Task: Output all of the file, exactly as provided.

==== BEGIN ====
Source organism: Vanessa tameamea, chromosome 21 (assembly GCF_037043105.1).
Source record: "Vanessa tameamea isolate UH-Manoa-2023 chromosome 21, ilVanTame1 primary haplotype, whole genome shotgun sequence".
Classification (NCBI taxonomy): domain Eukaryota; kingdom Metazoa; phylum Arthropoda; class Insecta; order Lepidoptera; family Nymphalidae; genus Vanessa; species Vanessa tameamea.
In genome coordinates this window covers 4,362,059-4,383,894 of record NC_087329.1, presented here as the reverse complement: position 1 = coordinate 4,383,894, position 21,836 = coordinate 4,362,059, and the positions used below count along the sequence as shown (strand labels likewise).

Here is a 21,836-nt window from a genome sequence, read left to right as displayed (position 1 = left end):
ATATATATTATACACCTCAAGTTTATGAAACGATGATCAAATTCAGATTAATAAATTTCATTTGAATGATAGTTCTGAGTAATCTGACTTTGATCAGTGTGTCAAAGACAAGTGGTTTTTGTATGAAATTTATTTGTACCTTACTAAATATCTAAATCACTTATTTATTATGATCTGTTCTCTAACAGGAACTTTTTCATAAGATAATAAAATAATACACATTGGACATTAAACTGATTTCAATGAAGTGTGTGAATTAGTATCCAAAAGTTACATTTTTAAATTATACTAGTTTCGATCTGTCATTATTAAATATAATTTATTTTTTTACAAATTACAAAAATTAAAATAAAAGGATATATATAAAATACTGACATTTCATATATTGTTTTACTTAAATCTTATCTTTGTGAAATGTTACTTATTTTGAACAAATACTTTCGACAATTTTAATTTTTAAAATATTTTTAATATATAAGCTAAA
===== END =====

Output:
Source organism: Vanessa tameamea, chromosome 21 (assembly GCF_037043105.1).
Source record: "Vanessa tameamea isolate UH-Manoa-2023 chromosome 21, ilVanTame1 primary haplotype, whole genome shotgun sequence".
Classification (NCBI taxonomy): domain Eukaryota; kingdom Metazoa; phylum Arthropoda; class Insecta; order Lepidoptera; family Nymphalidae; genus Vanessa; species Vanessa tameamea.
In genome coordinates this window covers 4,362,059-4,383,894 of record NC_087329.1, presented here as the reverse complement: position 1 = coordinate 4,383,894, position 21,836 = coordinate 4,362,059, and the positions used below count along the sequence as shown (strand labels likewise).

Here is a 21,836-nt window from a genome sequence, read left to right as displayed (position 1 = left end):
ATATATATTATACACCTCAAGTTTATGAAACGATGATCAAATTCAGATTAATAAATTTCATTTGAATGATAGTTCTGAGTAATCTGACTTTGATCAGTGTGTCAAAGACAAGTGGTTTTTGTATGAAATTTATTTGTACCTTACTAAATATCTAAATCACTTATTTATTATGATCTGTTCTCTAACAGGAACTTTTTCATAAGATAATAAAATAATACACATTGGACATTAAACTGATTTCAATGAAGTGTGTGAATTAGTATCCAAAAGTTACATTTTTAAATTATACTAGTTTCGATCTGTCATTATTAAATATAATTTATTTTTTTACAAATTACAAAAATTAAAATAAAAGGATATATATAAAATACTGACATTTCATATATTGTTTTACTTAAATCTTATCTTTGTGAAATGTTACTTATTTTGAACAAATACTTTCGACAATTTTAATTTTTAAAATATTTTTAATATATAAGCTAAA